I brought Betty onto the porch and turned her over so I could remove the rear wheel. I bent over to unbolt the coaster brake and promptly almost died when I brained myself with the damn kickstand. Note to self: remember to put the kickstand UP before working on the bike. I had a nice red bump smack in the middle of my forehead for the rest of the weekend :-/ Seriously, who hits their HEAD with a KICKSTAND?!

Sometimes, I really wish Betty had Quick Release Skewers.

Step 1: unbolt the coaster brake. SHAZAM. done.
Step 2: Unbolt the gearing thingy. PAZOW!  huh, what are those little metal shavings coming out? Hmmm, I will worry about that later. DONE!
Step 3: Unbolt the other side of the wheel. KA---uh, damn. This bolt is on really tight. Super tight. What sort of He-Man screwed this on? Jesus H. Christ.
Step 4: Wait for The Boy to return so he can use his manly muscles to get that bolt off. Also, drink last beer & use the cold can to ice bump on head.
Step 5: Get that last bolt off and remove wheel from bike. ZING! done.
Step 6: Use tire levers to release tire beading and remove inner tube from tire. WHAT WHAT! done.
Step 7: Inspect tire carefully for any objects that may have caused puncture. YEEEAAHH. done. no objects.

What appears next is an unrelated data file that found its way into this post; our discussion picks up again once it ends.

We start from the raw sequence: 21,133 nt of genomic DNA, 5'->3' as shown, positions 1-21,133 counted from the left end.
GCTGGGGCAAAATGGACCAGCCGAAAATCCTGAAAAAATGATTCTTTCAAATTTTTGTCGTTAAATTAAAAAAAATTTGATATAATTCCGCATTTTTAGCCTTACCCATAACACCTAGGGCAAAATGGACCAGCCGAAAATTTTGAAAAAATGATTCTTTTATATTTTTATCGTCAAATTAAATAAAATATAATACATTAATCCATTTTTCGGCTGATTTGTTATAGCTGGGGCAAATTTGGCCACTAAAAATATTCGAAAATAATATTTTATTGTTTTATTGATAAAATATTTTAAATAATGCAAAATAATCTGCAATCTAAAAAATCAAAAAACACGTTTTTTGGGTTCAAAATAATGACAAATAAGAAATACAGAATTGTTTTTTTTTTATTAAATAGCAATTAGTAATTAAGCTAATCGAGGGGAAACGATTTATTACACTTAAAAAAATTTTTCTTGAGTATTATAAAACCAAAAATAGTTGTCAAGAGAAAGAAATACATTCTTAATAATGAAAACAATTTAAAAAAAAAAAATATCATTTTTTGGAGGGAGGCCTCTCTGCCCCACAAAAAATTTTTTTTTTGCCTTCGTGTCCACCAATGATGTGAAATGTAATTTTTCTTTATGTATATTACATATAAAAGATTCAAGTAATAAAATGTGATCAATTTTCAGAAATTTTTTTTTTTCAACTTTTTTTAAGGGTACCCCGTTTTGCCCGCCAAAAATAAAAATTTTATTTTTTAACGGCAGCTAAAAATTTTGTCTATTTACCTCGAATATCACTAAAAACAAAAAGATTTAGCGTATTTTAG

Step 8: Find leak in tube. Hmmm....we'll use the bathtub!
Step 9: drink a beer while bathtub fills.
Step 10: Send The Boy up to submerge tube to find leak while you finish your beer.
Step 11: Trudge upstairs to tub because Boy complains that he can't find leak. As soon as you get upstairs hear, "NEVERMIND I FOUND IT"
Step 12: Patch that beotch. Then patch it again because you messed up the first time.
Step 13: Insert tube back into tire and put tire back on rim.
Step 14: Put wheel back on, by doing Steps 1-3 backwards.
Step 15: Discover that bolt on gearing thingy is totally $%^@%@ stripped. Well, crap.
Step 16: Decide that you don't really need gears anyway. The towpath is flat. It's cool until you can get to a bike shop.
Step 17: Inflate tire using mini-pump.
Step 18: HAHAHAHAHAHAHAHA You really thought it was going to be that easy???
Step 19: Discover that mini-pump is worth f*ck all. It won't lock onto valve & because Betty doesn't have a washer thingy to screw on valve to keep it from slipping through the rim hole, you can't effectively put any air in the tire.
Step 20: Give up for the night and drink beer and make spaghetti (EEEEEEEEEEEEEEEEE) and have fun with friends.

Photo is blurry because I've just been nearly concussed.